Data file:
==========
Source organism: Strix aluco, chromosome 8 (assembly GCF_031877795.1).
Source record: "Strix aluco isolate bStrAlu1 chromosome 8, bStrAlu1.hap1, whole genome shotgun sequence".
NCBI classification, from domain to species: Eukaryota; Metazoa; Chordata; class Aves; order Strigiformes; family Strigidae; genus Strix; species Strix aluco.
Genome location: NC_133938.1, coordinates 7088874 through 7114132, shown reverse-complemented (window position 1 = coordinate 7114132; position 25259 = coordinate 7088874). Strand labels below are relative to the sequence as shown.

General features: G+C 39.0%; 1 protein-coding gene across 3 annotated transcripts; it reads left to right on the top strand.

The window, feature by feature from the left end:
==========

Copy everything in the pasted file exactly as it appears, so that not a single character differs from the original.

Source organism: Strix aluco, chromosome 8 (assembly GCF_031877795.1).
Source record: "Strix aluco isolate bStrAlu1 chromosome 8, bStrAlu1.hap1, whole genome shotgun sequence".
NCBI classification, from domain to species: Eukaryota; Metazoa; Chordata; class Aves; order Strigiformes; family Strigidae; genus Strix; species Strix aluco.
Genome location: NC_133938.1, coordinates 7088874 through 7114132, shown reverse-complemented (window position 1 = coordinate 7114132; position 25259 = coordinate 7088874). Strand labels below are relative to the sequence as shown.

General features: G+C 39.0%; 1 protein-coding gene across 3 annotated transcripts; it reads left to right on the top strand.

The window, feature by feature from the left end: